Con­tract stand­off continues be­tween com­pet­ing UPMC and High­mark sys­tems

Modern Healthcare - - NEWS - By Cather­ine Hol­lan­der —with Me­lanie Evans Cather­ine Hol­lan­der is a San Fran­cis­cobased free­lance writer.

A bit­ter con­tract dis­pute be­tween the dom­i­nant hospi­tal sys­tem in Pitts­burgh and the re­gion’s largest in­surer may fore­shadow sim­i­lar fights across the coun­try, as health sys­tems and in­sur­ers in­creas­ingly move into each other’s ter­ri­tory.

The con­tract be­tween UPMC, a not­for-profit health sys­tem that runs 22 hos­pi­tals and has a large in­sur­ance arm, and High­mark, a Blue Cross and Blue Shield in­surer serv­ing 4.2 mil­lion mem­bers in Penn­syl­va­nia, ex­pires at the end of 2014. UPMC says it will not re­new the agree­ment be­cause High­mark pur­chased a re­gional health sys­tem in 2013 and is now a com­peti­tor. If the con­tract ends, High­mark mem­bers are ex­pected to face high out-of-net­work costs for see­ing UPMC doc­tors.

The dead­lock shows no signs of eas­ing. “The fidu­ciary duty of UPMC’s board is not to al­low man­age­ment to en­ter into a con­tract that would di­min­ish all the great things that UPMC does for this com­mu­nity,” said Paul Wood, a UPMC spokesman. “As long as High­mark has a vested in­ter­ested in shift­ing pa­tients from where they would pre­fer to go—UPMC—and into their own hospi­tal sys­tem, there can­not be a con­tract.”

But last week, Al­legheny County an­nounced it would con­tinue its con­tract with High­mark through 2015 for its 6,700 em­ploy­ees, re­gard­less of what hap­pens in the con­tract dis­pute. County Ex­ec­u­tive Rich Fitzger­ald said in a writ­ten state­ment that he hopes this “makes it clear to UPMC that we want to see a con­trac­tual re­la­tion­ship be­tween these two or­ga­ni­za­tions.”

Sim­i­lar de­ci­sions by other ma­jor em­ploy­ers could in­crease pres­sure on UPMC to reach an agree­ment. Ac­cord­ing to High­mark spokesman Aaron Bill­ger, “there are nu­mer­ous large, fairly prom­i­nent ac­counts in the mar­ket­place that will be do­ing the same. They’re not pub­lic yet.” High­mark must also con­tend with the on­go­ing turn­around of its provider net­work, Al­legheny Health Net­work.

West Penn Al­legheny Health Sys­tem ended its fis­cal 2013 with an op­er­at­ing loss of $386 mil­lion on rev­enue of $1.5 mil­lion, though losses were in­flated by an ac­count­ing charge of $214 mil­lion, said El­iz­a­beth Allen, in­terim chief fi­nan­cial of­fi­cer for Al­legheny Health Net­work, which in­cludes West Penn Al­legheny.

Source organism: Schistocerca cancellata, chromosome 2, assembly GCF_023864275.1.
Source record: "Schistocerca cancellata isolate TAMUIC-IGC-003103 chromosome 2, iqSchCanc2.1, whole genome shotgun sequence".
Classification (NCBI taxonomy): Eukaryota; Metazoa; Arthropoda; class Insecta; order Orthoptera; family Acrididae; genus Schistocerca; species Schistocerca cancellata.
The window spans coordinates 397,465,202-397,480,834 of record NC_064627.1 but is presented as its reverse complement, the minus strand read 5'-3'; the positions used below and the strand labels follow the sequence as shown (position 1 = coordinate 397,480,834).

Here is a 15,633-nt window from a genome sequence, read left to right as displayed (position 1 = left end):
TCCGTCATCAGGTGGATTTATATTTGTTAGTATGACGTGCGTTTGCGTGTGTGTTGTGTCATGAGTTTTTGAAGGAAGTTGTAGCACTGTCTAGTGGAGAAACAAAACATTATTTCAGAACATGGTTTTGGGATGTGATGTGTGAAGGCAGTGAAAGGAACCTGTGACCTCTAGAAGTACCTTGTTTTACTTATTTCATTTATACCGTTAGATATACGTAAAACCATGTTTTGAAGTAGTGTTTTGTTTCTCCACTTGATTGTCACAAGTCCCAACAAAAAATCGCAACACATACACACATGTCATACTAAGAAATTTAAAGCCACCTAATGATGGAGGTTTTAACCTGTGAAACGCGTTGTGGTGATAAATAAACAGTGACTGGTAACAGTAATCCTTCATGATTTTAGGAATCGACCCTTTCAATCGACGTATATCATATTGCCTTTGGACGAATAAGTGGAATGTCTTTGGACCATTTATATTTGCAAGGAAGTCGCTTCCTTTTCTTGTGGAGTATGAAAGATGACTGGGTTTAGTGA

High­mark and UPMC have long been the dom­i­nant in­surer and provider, re­spec­tively, in the Pitts­burgh area. Now they’re both in­te­grated-de­liv­ery sys­tems, with their own in­sur­ance arms and provider net­works. UPMC started of­fer­ing in­sur­ance through the UPMC Health Plan in 1998 and cur­rently has 2.3 mil­lion mem­bers. Last year, High­mark ac­quired the strug­gling West Penn Al­legheny for $1 bil­lion. Both High­mark and UPMC are of­fer­ing plans on Penn­syl­va­nia’s fed­er­ally run health-in­sur­ance ex­change.

High­mark and UPMC each have made sub­stan­tial in­roads into the other’s busi­ness. To­day, UPMC re­ceives roughly 20% of its pa­tient-ser­vice rev­enue from High­mark pa­tients. But the sys­tem’s CFO, Robert DeMichiei, es­ti­mated in Fe­bru­ary that UPMC would lose $500 mil­lion in rev­enue an­nu­ally if it main­tained its con­tract with High­mark as pa­tients shifted to High­mark’s eight-hospi­tal sys­tem.

Liz Ken­non, a Pitts­burgh in­sur­ance bro­ker who works with small businesses, said em­ploy­ers are ea­ger for a res­o­lu­tion. “Now that we’re start­ing our July re­newals for our small groups, it’s be­com­ing a big is­sue, be­cause we don’t know what’s go­ing to hap­pen,” she said. While High­mark’s pre­mi­ums tend to be cheaper than UPMC’s, many cus­tomers want ac­cess to UPMC doc­tors.

The Pitts­burgh Busi­ness Group on Health re­ported last month that 81% of the 36 Pitts­burgh-area businesses it sur­veyed would ei­ther drop High­mark in­sur­ance or of­fer both High­mark and an­other health plan that con­tracts with UPMC to give their work­ers the op­tion of stay­ing with UPMC providers if the split takes place.

Doc­tors are also caught in the mid­dle. “Many of them are un­com­fort­able that em­ploy­ers or in­di­vid­u­als will have to make choices among in­sur­ance com­pa­nies and the af­fil­i­ated hospi­tal sys­tems that will limit (pa­tients) to those net­works,” said John Krah, ex­ec­u­tive di­rec­tor of the Al­legheny County Med­i­cal So­ci­ety.

An­titrust lit­i­ga­tion be­tween High­mark and UPMC dragged on for more than four years un­til a judge or­dered them to drop it in De­cem­ber. The in­sults traded by the two or­ga­ni­za­tions through ad­ver­tise­ments be­came so nasty that Gov. Tom Cor­bett cre­ated a task force last Au­gust to mon­i­tor them. In March, bi­par­ti­san leg­is­la­tion was in­tro­duced in the state Se­nate that would re­quire in­te­grated-de­liv­ery net­works like UPMC to con­tract with “any will­ing in­surer.”

Last week, High­mark and UPMC an­nounced that they would con­tinue of­fer­ing small-em­ployer plans that don’t meet the re­quire­ments of the Af­ford­able Care Act for at least an­other year, al­low­ing them to of­fer less-costly plans.

Such con­flicts be­tween for­mer part­ners that now have com­pet­ing in­te­grated-de­liv­ery sys­tems could well be­come more com­mon across the coun­try as providers and health plans move from fee-for-ser­vice to mod­els that re­ward man­ag­ing the health of en­rolled pop­u­la­tions, said Josh Seidman, vice pres­i­dent of pay­ment and de­liv­ery re­form at re­search firm Avalere Health.

Sources: High­mark and UPMC web­sites

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